What are My Siding Replacement Options?
When it comes to replacing the siding on your Sacramento home, there are numerous options available. The following article lists popular materials for siding replacement, as well as some basic information about each:
Vinyl is one of the most popular siding materials on the market, especially for new construction homes. Its popularity is largely due to its combination of affordability, versatility, ease of installation and low maintenance. However, those looking for a more natural look may not appreciate vinyl’s synthetic appearance. Additionally, despite being corrosion-resistant, vinyl siding is susceptible to water intrusion and wear/damage from extreme temperatures.
Wood siding offers a genuine aesthetic for homeowners who value authenticity. Besides being a natural, eco-friendly product, wood siding is highly customizable and can be installed in a variety of styles and patterns, including board and batten, clapboards, shingles, drop siding, and more. The principal downsides of wood siding are the need for ongoing maintenance (including frequent restaining/repainting) and its vulnerability to damage from fires, termites, and rot. However, wood siding’s combustibility can be lowered with the application of flame retardant treatments, while diligent maintenance reduces the chances for termite and mold issues.
Engineered wood siding is designed to provide the appearance of real wood while improving upon its practical disadvantages. That’s why engineered wood siding weighs less, holds up better against moisture and termites (thanks to factory-applied coatings and treatments), is easier to install, and requires less maintenance than real wood siding. The main drawback of engineered wood siding is that, unlike genuine wood siding, it can’t be repainted or restained.
Fiber cement siding is an engineered product that’s typically composed of wood pulp and Portland cement, among other ingredients. Fiber cement siding can imitate the appearance of genuine wood siding, but unlike wood, it’s impervious to fire, termites and rot. Because of this, fiber cement siding products typically come with warranties of up to 30 years Furthermore, fiber cement siding’s high density makes it a good insulator. The only real drawback of fiber cement siding is its cost, as it’s one of the most expensive siding options available.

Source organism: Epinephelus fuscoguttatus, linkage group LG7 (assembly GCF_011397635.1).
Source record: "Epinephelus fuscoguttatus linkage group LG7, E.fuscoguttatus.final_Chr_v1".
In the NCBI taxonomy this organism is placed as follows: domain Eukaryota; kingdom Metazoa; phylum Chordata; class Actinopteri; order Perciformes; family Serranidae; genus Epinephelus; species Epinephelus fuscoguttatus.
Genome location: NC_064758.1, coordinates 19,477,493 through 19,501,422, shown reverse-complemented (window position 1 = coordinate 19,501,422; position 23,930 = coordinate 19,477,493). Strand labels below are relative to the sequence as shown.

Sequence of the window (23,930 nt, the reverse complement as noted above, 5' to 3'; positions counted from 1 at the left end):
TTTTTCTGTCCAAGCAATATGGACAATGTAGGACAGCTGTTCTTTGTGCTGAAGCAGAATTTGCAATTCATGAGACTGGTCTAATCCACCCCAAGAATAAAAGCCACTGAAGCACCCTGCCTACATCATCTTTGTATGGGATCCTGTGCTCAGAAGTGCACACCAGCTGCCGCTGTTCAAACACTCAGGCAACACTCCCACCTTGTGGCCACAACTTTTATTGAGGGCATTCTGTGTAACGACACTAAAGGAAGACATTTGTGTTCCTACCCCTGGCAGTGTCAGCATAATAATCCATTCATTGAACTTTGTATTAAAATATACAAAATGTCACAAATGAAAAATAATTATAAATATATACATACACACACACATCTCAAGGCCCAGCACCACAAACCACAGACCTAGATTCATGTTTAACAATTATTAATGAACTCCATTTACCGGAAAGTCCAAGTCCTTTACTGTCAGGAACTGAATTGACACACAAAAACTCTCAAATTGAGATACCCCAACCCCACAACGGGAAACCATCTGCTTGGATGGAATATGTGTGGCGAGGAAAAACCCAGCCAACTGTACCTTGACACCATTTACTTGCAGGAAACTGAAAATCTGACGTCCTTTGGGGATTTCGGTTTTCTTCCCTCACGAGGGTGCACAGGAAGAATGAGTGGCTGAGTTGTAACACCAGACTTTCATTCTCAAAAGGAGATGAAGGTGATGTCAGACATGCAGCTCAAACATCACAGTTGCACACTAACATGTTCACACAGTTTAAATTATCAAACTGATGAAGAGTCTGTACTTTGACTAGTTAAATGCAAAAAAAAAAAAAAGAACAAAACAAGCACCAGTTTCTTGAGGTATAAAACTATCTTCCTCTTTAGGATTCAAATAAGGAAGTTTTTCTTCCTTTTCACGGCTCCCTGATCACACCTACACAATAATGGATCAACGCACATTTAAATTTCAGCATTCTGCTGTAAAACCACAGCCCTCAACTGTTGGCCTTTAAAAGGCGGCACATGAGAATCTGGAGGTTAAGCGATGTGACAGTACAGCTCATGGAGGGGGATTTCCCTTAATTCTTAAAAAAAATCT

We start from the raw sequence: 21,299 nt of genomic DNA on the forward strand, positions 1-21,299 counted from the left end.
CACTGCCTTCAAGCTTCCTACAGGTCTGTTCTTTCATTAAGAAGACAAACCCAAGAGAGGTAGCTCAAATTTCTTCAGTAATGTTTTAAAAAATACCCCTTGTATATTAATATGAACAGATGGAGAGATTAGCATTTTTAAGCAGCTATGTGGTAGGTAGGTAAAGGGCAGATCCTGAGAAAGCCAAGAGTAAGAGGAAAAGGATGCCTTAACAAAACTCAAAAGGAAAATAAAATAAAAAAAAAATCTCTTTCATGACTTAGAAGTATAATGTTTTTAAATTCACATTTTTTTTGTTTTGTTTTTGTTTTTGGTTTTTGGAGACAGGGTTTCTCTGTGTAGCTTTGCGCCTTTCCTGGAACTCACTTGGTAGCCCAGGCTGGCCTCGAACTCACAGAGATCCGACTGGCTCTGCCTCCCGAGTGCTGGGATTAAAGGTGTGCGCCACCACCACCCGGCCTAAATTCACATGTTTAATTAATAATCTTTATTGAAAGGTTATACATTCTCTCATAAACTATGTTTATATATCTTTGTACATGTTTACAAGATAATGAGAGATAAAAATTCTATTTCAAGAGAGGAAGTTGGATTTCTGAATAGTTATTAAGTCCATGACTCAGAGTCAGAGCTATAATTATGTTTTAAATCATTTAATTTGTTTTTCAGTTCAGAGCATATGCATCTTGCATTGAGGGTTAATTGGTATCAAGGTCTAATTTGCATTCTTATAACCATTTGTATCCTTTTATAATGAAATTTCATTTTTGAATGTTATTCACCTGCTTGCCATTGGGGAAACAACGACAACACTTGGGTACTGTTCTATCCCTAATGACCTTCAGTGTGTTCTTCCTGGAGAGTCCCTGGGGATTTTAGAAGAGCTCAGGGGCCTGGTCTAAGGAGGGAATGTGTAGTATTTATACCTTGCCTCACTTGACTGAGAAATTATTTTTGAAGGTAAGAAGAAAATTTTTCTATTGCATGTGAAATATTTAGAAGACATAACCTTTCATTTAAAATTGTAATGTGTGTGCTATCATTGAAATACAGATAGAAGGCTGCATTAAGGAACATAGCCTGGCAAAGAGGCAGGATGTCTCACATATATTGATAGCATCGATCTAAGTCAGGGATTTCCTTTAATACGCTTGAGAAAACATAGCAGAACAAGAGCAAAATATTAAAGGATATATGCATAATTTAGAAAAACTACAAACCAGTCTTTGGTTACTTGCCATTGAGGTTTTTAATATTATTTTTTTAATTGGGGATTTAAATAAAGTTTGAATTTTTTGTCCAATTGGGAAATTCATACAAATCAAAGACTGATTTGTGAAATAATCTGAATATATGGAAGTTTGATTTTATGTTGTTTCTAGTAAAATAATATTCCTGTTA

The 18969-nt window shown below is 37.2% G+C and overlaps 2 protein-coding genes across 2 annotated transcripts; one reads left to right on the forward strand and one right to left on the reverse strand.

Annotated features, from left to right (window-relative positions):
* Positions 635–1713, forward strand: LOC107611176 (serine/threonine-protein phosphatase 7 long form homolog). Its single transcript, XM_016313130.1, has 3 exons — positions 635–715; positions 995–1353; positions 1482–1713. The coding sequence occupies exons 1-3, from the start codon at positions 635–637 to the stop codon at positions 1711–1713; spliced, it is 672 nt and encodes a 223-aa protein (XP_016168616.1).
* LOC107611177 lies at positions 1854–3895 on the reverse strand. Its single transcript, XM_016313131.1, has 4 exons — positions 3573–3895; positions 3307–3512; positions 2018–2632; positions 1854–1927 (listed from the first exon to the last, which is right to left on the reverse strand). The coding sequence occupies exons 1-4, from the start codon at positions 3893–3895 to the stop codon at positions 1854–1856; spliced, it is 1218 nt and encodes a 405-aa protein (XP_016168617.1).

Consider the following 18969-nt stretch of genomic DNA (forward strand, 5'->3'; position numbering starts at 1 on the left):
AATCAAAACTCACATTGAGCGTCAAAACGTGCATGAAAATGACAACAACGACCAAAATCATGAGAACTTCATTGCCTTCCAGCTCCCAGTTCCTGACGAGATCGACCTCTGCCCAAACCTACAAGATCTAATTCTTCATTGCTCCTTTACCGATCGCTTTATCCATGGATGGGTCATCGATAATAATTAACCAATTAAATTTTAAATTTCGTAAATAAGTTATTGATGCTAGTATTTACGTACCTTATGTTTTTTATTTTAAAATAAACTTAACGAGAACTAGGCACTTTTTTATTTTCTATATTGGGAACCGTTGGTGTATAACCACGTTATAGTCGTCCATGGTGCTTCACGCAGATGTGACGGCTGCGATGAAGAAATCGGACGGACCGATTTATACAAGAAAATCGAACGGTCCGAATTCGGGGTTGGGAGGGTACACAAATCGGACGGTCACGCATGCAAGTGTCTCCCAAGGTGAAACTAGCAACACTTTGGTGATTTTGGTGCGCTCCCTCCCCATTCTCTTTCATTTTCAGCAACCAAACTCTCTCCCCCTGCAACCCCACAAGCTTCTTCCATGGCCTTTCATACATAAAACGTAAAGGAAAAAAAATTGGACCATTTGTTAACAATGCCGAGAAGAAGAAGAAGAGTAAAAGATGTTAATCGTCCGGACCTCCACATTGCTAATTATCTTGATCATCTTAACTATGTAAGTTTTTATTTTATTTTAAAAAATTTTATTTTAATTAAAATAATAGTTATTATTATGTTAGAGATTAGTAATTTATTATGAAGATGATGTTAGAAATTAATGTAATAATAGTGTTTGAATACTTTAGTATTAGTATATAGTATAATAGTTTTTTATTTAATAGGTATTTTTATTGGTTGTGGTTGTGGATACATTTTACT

Stucco is composed of a mixture of Portland cement, sand and lime that’s applied over a mesh lath attached to the home’s structural framing. Stucco’s attributes make it an ideal exterior choice for homes in warm, dry climates—it’s a very good insulator, long-lasting and naturally fire-resistant. It’s also ideal for achieving specific architectural styles, such as traditional Spanish or Mediterranean. As a porous substance, stucco is susceptible to stains and mold, which is why it’s not a good choice for areas that receive heavy amounts of rain and/or snow.
Like wood, brick provides a traditional aesthetic that’s perfect for the antique architecture of Colonial or Ranch homes. However, brick is very expensive, which is why budget-sensitive homeowners may want to consider a modern alternative like brick siding or faux brick paneling. Modern brick siding not only mimics the look of traditional brick, it’s also a great insulator.
Metal siding is one of the most durable siding materials available. Not only is it strong in composition, it’s impervious to moisture, termites and fire. Metal siding can also be made to imitate the aesthetic of wood and is available as a pre-painted product.
Metal siding is available in steel or aluminum. Steel is the stronger of the two and resists dents better than aluminum; however, it’s also heavier and more difficult to install, which hikes up the cost. Additionally, steel is susceptible to rust, so homeowners need to be diligent about maintaining their steel siding’s paint. Aluminum is the more affordable metal siding option, and unlike steel, it won’t rust. However, it dents easily and is prone to oxidization.
For the majority of homeowners, real stone is prohibitively expensive as a siding option. Fortunately, there are imitation stone products that mimic the look of genuine stone without breaking the bank. Stone veneer, typically fabricated from fiberglass or acrylic, is crafted to look like the real thing, especially when viewed from a distance. On the downside, it’s not nearly as durable as real stone. Additionally, factory-produced panels often have repeating patterns, which diminishes the authenticity of the siding’s appearance.Read moreRead less